The state of publishing is such that this author continues to rake in positive reviews and public appearances, etc. for writing a character he has zero credibility to write. And why? How can his editor(s) and publisher greenlight this project, over and over and over again, to the tune of 12 books and counting?

The answer is simple and all-too-familiar: It’s because the people who would know better aren’t involved in the decision-making. They aren’t there to raise an objection.

We aren’t there—to point out this elderly white cis-het man has not written a believable Chinese-Canadian lesbian protagonist, and in fact, has included several stereotypes in place of characterization. And I don’t mean that only a queer Chinese-Canadian woman would have raised such objections. It’s been my experience that people from marginalized groups are often (though not always) attuned to all manner of marginalizations.

Interestingly, the only people I’ve encountered who say they like this series (and there are even some who’ve said they love it) are white cis-het people. That’s not to say there aren’t people from marginalized communities who like this series. It’s just to say I haven’t heard from any. And I talk about books vis-a-vis representation regularly in person and on social media.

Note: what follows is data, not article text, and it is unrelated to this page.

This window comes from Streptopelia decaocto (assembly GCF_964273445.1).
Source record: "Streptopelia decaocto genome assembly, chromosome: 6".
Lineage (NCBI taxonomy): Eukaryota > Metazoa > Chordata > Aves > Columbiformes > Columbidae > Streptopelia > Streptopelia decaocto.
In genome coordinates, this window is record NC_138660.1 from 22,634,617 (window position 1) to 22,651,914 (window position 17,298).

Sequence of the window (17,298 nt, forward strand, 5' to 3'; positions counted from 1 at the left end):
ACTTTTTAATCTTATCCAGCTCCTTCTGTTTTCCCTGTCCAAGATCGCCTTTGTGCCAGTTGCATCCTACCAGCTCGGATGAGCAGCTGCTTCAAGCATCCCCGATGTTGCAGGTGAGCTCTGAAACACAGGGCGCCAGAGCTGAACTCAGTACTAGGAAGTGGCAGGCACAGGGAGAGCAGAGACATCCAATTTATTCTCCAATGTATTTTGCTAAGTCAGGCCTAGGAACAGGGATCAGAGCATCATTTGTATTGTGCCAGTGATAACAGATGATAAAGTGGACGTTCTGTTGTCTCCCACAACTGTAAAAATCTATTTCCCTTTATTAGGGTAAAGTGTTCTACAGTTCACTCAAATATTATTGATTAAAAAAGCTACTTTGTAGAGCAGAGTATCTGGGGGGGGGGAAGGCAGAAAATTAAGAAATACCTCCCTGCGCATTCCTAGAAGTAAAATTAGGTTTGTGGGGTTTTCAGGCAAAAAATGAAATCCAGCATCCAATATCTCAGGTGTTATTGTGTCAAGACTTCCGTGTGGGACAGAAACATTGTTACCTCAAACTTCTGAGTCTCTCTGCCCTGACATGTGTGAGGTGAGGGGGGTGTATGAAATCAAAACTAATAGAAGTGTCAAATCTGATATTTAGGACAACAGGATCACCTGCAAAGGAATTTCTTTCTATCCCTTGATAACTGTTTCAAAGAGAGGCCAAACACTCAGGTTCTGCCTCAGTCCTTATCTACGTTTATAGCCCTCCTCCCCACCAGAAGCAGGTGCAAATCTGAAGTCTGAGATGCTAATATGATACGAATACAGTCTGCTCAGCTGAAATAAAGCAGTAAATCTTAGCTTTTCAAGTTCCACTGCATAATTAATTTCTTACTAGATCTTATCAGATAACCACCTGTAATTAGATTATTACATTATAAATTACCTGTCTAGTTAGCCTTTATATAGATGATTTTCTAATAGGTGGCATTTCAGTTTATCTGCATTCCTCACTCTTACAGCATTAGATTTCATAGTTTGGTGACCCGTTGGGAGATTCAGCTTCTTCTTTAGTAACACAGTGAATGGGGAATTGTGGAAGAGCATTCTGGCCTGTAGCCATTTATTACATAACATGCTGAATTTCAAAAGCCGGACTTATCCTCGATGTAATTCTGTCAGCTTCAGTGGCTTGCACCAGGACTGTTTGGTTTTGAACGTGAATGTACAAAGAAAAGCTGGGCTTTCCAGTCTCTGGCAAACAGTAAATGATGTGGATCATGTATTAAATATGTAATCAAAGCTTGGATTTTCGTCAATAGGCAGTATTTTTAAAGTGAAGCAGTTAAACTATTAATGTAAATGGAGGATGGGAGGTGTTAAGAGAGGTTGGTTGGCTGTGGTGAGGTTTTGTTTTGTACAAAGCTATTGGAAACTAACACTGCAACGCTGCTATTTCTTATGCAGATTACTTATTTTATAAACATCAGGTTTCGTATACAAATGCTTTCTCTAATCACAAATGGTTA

But why do I need courage to write about this “story”?

Because in our publishing industry, in our community, I have little to no power, while the author in question has plenty, by dint of the fact that he has 12 published books. I get it, I really do: when one makes a business of an Art form, those who sell their Art best wield the most power. It’s a game we authors all play, a game we agree to play as soon as we sign that first contract. I think it’s not outrageous to say we all want to see “New York Times Bestselling Author” emblazoned on our books and bio—even though we know that system (ie., how that title is bestowed) itself is far from objective and is vulnerable to being exploited. In the game, however, that particular label carries power.